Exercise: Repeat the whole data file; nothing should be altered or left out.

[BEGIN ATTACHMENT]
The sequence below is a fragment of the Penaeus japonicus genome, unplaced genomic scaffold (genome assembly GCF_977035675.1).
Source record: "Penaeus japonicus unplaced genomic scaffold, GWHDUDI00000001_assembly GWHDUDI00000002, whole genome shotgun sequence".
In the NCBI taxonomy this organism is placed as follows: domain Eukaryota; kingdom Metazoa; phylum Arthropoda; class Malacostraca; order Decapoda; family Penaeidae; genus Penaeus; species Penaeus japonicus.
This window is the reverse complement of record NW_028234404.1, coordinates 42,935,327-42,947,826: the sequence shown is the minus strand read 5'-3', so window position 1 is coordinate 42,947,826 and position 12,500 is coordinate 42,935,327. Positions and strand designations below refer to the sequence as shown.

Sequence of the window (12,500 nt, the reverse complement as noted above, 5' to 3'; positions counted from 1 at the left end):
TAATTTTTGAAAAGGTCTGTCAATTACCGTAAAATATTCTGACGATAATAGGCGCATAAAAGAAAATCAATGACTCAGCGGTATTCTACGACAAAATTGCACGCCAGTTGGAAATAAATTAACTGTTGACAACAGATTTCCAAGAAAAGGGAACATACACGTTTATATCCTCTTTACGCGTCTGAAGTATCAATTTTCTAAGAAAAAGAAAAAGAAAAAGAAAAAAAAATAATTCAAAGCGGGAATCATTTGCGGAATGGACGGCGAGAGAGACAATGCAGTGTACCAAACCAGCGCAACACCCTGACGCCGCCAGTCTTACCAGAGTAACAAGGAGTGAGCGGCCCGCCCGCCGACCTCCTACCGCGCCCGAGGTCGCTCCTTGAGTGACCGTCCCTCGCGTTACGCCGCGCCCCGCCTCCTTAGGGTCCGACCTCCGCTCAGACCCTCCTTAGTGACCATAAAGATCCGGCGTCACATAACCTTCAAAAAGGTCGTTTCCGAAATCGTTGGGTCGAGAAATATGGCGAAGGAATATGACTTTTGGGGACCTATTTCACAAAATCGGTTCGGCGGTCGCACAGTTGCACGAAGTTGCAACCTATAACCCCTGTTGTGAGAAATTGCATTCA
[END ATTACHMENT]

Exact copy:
The sequence below is a fragment of the Penaeus japonicus genome, unplaced genomic scaffold (genome assembly GCF_977035675.1).
Source record: "Penaeus japonicus unplaced genomic scaffold, GWHDUDI00000001_assembly GWHDUDI00000002, whole genome shotgun sequence".
In the NCBI taxonomy this organism is placed as follows: domain Eukaryota; kingdom Metazoa; phylum Arthropoda; class Malacostraca; order Decapoda; family Penaeidae; genus Penaeus; species Penaeus japonicus.
This window is the reverse complement of record NW_028234404.1, coordinates 42,935,327-42,947,826: the sequence shown is the minus strand read 5'-3', so window position 1 is coordinate 42,947,826 and position 12,500 is coordinate 42,935,327. Positions and strand designations below refer to the sequence as shown.

Sequence of the window (12,500 nt, the reverse complement as noted above, 5' to 3'; positions counted from 1 at the left end):
TAATTTTTGAAAAGGTCTGTCAATTACCGTAAAATATTCTGACGATAATAGGCGCATAAAAGAAAATCAATGACTCAGCGGTATTCTACGACAAAATTGCACGCCAGTTGGAAATAAATTAACTGTTGACAACAGATTTCCAAGAAAAGGGAACATACACGTTTATATCCTCTTTACGCGTCTGAAGTATCAATTTTCTAAGAAAAAGAAAAAGAAAAAGAAAAAAAAATAATTCAAAGCGGGAATCATTTGCGGAATGGACGGCGAGAGAGACAATGCAGTGTACCAAACCAGCGCAACACCCTGACGCCGCCAGTCTTACCAGAGTAACAAGGAGTGAGCGGCCCGCCCGCCGACCTCCTACCGCGCCCGAGGTCGCTCCTTGAGTGACCGTCCCTCGCGTTACGCCGCGCCCCGCCTCCTTAGGGTCCGACCTCCGCTCAGACCCTCCTTAGTGACCATAAAGATCCGGCGTCACATAACCTTCAAAAAGGTCGTTTCCGAAATCGTTGGGTCGAGAAATATGGCGAAGGAATATGACTTTTGGGGACCTATTTCACAAAATCGGTTCGGCGGTCGCACAGTTGCACGAAGTTGCAACCTATAACCCCTGTTGTGAGAAATTGCATTCA